class action lawsuit. It also alleged the clinic and kennel billed
for other services that weren't provided.

"Despite defendants' representations to plaintiffs and other
similarly situated individuals of the class that all incoming
animals must receive the Capstar flea treatment and, thus be
billed for the treatment, Defendants never administered the
Capstar treatment to the animals," the lawsuit says. "Rather
defendants merely billed for the treatment without providing the
Capstar drug or any related flea infestation treatment to the
animals."

Richard Mayhall, King's attorney, questioned the timing of the
complaint.

The veterinarian's office was the alleged victim in a separate
criminal case in which a former employee has been accused of
stealing more than $150,000 from the kennel over several years.
That case was scheduled to move forward this week, but Mayhall
said prosecutors delayed it shortly after Lobeck and McKenney's
case was filed.

"Everybody should draw their own conclusions," Mayhall said. "Is
it a valid lawsuit or is it an attempt to smear the Kings and
delay the criminal trial?"


OKLAHOMA: Takes Steps to Implement Child Welfare Reform Plan
------------------------------------------------------------
The Associated Press reports that more children were abused or
neglected by foster parents in Oklahoma in 2015 than any other
state in the nation, according to a federal report.

The child maltreatment report by the Children's Bureau of the U.S.
Department of Health and Human Services says there were 150
confirmed cases of children abused or neglected by Oklahoma foster
parents in 2015, The Oklahoman reported on Feb. 19.  That's 121
more than Texas, which has more than seven times as many people,
and 34 more than California, which has 10 times as many as people.

"We all agree it's too high," said Sheree Powell, spokeswoman for
the state Department of Human Services.  "We've got to bring this
down.  That's what all of our efforts are focused on."

High abuse and neglect numbers also were reported for children
staying at Oklahoma's group homes and residential facilities.  The
62 confirmed maltreatment cases by staff at Oklahoma group homes
and residential facilities were second only to Texas, which
reported 111 incidents.

The numbers reflect data from federal fiscal year 2015, when
Oklahoma was already into the fourth year of implementing a child
welfare reform plan agreed upon as part of a settlement agreement
to a Tulsa federal class-action lawsuit.

Early on, the state took steps to reduce the use of state
shelters, add foster homes, add child welfare workers and reduce
caseloads, measures expected to reduce incidents of children being
abused and neglected in state care.

Jami Ledoux, DHS child welfare director, said that within the past
year she has seen reason for optimism.  The agency has developed a
number of new programs designed to detect warning signs before
abuse occurs and those programs are having an impact, she said.

"We're still not anywhere close to where we want to be in terms of
what that national standard is, but we have seen improvements for
the last three consecutive reporting periods," Ms. Ledoux said.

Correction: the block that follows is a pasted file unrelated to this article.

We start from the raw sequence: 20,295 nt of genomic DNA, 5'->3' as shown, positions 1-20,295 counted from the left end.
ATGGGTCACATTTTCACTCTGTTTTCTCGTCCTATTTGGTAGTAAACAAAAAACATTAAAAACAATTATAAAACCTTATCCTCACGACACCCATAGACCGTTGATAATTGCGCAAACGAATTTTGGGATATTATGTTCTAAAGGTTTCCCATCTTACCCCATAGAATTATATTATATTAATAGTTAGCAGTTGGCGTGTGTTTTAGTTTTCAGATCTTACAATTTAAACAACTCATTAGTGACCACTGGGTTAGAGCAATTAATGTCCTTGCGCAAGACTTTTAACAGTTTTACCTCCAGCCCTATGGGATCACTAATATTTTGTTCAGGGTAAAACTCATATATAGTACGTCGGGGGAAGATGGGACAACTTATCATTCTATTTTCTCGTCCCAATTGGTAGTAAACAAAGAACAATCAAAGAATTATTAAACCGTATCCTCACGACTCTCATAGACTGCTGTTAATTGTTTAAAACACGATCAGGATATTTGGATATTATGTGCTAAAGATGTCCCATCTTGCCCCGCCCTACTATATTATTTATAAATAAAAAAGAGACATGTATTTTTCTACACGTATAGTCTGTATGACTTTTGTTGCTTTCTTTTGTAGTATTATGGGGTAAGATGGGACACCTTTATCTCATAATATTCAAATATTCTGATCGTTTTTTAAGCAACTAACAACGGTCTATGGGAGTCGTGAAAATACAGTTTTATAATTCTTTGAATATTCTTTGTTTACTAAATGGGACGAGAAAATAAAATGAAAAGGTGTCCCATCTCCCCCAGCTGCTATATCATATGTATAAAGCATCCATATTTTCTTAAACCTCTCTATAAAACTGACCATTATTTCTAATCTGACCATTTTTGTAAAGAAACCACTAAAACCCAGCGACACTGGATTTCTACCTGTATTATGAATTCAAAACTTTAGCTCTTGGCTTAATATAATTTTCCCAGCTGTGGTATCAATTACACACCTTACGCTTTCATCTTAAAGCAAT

P.W. STEPHENS: Settlement in "Lopez" Gets Final OK
--------------------------------------------------
In the case, ANED LOPEZ and CRISTIAN ALAS, on Behalf of Themselves
and Others Similarly Situated, Plaintiffs, v. P.W. STEPHENS
ENVIRONMENTAL, INC., a Delaware Corporation, and DOES 1-10
inclusive, Defendants, Case No. 3:15-CV-03579-JD (N.D. Cal.),
District Judge James Donato granted the Plaintiffs' Motion for
Final Approval of Class and Collective Action Settlement.

The Motion seeks an order granting final approval of Plaintiffs'
settlement agreement and release with the Defendant P.W. Stephens
Environmental, Inc.

The Court confirms as final the appointment of Aned Lopez and
Cristian Alas as Class Representatives, while the Plaintiffs'
counsel, Leonard Carder, LLP and Legal Aid Society - Employment
Law Center as Class Counsels. Moreover, the Court appoints the
California Rural Legal Assistance, Inc. as cy pres beneficiary as
provided in the Agreement.

A copy of the Court's Order dated January 27, 2017 is available at
https://goo.gl/hP0tyB from Leagle.com.

Aned Lopez, Plaintiff, represented by Carole Vigne --
cvigne@legalaidatwork.org -- Legal Aid at Work.

Aned Lopez, Plaintiff, represented by David Philip Pogrel --
cvigne@legalaidatwork.org -- Leonard Carder LLP, Diane Leslie Webb
-- dwebb@legalaidatwork.org -- Legal Aid Society-Employment Law
Center, Giselle Olmedo -- golmedo@leonardcarder.com -- Leonard
Cardner, LLP & Aaron D. Kaufmann -- akaufmann@leonardcarder.com --
Leonard Carder, LLP.

P.W. Stephens, Defendant, represented by Aaron Franklin Olsen --
aolsen@laborlawyers.com -- Fisher & Phillips, LLP & John Ellis
Lattin, IV -- jlattin@fisherphillips.com -- Fisher & Phillips LLP.?


PHH CORP: Panel to Hear Case Over Illegal Kickbacks
---------------------------------------------------
Sam Hananel and Marcy Gordon at The Associated Press report that a
federal appeals court said on Feb. 16 it will reconsider an
earlier ruling that would have made it easier for President Donald
Trump to fire the head of the government's consumer finance
watchdog agency.

The decision offers at least temporary job security for
Richard Cordray, the director of the Consumer Financial Protection
Bureau who has been attacked by Republicans for his aggressive